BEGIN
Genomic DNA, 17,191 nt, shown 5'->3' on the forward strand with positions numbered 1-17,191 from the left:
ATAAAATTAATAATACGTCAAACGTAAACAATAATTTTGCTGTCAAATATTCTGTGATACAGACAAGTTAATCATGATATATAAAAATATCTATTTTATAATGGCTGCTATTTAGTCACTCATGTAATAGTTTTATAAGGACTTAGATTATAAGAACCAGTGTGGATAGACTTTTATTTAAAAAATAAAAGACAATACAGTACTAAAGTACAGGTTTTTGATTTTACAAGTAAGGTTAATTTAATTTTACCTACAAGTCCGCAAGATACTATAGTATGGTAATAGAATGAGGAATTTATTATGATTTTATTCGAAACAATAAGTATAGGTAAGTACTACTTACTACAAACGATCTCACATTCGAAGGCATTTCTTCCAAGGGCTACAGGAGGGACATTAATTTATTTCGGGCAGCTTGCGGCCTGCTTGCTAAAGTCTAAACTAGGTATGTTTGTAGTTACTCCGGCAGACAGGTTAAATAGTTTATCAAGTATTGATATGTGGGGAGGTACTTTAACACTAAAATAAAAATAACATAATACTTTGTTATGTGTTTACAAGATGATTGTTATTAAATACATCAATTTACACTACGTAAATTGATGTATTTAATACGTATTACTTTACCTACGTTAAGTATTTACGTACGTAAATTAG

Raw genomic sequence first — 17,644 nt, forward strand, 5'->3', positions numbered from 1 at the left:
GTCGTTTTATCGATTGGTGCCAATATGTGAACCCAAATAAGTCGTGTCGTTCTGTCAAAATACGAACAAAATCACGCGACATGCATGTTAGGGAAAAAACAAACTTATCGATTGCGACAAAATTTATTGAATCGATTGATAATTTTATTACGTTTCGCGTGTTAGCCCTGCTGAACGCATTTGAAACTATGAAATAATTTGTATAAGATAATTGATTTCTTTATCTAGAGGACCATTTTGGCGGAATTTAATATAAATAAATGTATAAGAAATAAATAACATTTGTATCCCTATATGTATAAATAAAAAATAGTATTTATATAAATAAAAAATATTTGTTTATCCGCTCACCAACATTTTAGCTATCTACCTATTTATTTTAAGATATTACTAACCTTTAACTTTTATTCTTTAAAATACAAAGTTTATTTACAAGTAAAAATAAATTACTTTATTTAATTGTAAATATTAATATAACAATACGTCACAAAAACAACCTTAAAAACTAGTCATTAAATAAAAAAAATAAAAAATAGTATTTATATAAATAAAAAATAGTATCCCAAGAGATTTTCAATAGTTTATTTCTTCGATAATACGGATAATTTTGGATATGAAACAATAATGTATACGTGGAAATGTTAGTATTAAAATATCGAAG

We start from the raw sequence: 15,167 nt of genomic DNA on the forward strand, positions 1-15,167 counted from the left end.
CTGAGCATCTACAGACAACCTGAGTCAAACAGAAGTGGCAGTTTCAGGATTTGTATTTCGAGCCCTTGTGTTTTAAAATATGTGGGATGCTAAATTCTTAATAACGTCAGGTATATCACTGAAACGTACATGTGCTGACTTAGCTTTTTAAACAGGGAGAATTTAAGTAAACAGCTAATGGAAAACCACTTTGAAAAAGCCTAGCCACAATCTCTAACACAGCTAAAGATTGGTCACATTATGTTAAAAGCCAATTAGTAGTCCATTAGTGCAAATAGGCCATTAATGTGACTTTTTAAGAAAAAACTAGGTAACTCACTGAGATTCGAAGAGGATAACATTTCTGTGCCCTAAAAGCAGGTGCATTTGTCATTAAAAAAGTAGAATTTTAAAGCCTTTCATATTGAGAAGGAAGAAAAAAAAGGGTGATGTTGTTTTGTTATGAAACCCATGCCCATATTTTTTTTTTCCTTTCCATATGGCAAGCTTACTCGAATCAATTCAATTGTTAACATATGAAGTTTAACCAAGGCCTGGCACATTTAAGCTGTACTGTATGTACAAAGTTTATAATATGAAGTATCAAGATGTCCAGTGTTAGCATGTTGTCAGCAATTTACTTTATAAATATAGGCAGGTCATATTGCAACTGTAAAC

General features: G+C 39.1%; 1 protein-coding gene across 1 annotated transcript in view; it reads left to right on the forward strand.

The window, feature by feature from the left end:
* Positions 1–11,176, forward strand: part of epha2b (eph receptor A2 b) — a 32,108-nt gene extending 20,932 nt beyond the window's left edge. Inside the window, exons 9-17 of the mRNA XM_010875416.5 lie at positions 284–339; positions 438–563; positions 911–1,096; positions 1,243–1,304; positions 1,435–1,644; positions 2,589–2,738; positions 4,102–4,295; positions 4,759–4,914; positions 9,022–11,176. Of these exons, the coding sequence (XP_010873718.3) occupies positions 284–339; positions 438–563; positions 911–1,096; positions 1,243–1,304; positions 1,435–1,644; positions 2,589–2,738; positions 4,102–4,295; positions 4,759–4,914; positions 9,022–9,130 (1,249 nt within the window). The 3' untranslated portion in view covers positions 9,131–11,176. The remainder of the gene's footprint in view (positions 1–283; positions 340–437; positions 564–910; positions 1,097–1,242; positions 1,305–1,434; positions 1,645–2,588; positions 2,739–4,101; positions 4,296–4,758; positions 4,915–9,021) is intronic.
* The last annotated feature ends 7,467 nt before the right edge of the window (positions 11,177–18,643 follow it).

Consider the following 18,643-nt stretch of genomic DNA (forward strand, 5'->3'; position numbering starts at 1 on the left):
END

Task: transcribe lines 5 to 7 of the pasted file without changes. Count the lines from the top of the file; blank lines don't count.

We start from the raw sequence: 15,167 nt of genomic DNA on the forward strand, positions 1-15,167 counted from the left end.
CTGAGCATCTACAGACAACCTGAGTCAAACAGAAGTGGCAGTTTCAGGATTTGTATTTCGAGCCCTTGTGTTTTAAAATATGTGGGATGCTAAATTCTTAATAACGTCAGGTATATCACTGAAACGTACATGTGCTGACTTAGCTTTTTAAACAGGGAGAATTTAAGTAAACAGCTAATGGAAAACCACTTTGAAAAAGCCTAGCCACAATCTCTAACACAGCTAAAGATTGGTCACATTATGTTAAAAGCCAATTAGTAGTCCATTAGTGCAAATAGGCCATTAATGTGACTTTTTAAGAAAAAACTAGGTAACTCACTGAGATTCGAAGAGGATAACATTTCTGTGCCCTAAAAGCAGGTGCATTTGTCATTAAAAAAGTAGAATTTTAAAGCCTTTCATATTGAGAAGGAAGAAAAAAAAGGGTGATGTTGTTTTGTTATGAAACCCATGCCCATATTTTTTTTTTCCTTTCCATATGGCAAGCTTACTCGAATCAATTCAATTGTTAACATATGAAGTTTAACCAAGGCCTGGCACATTTAAGCTGTACTGTATGTACAAAGTTTATAATATGAAGTATCAAGATGTCCAGTGTTAGCATGTTGTCAGCAATTTACTTTATAAATATAGGCAGGTCATATTGCAACTGTAAAC

General features: G+C 39.1%; 1 protein-coding gene across 1 annotated transcript in view; it reads left to right on the forward strand.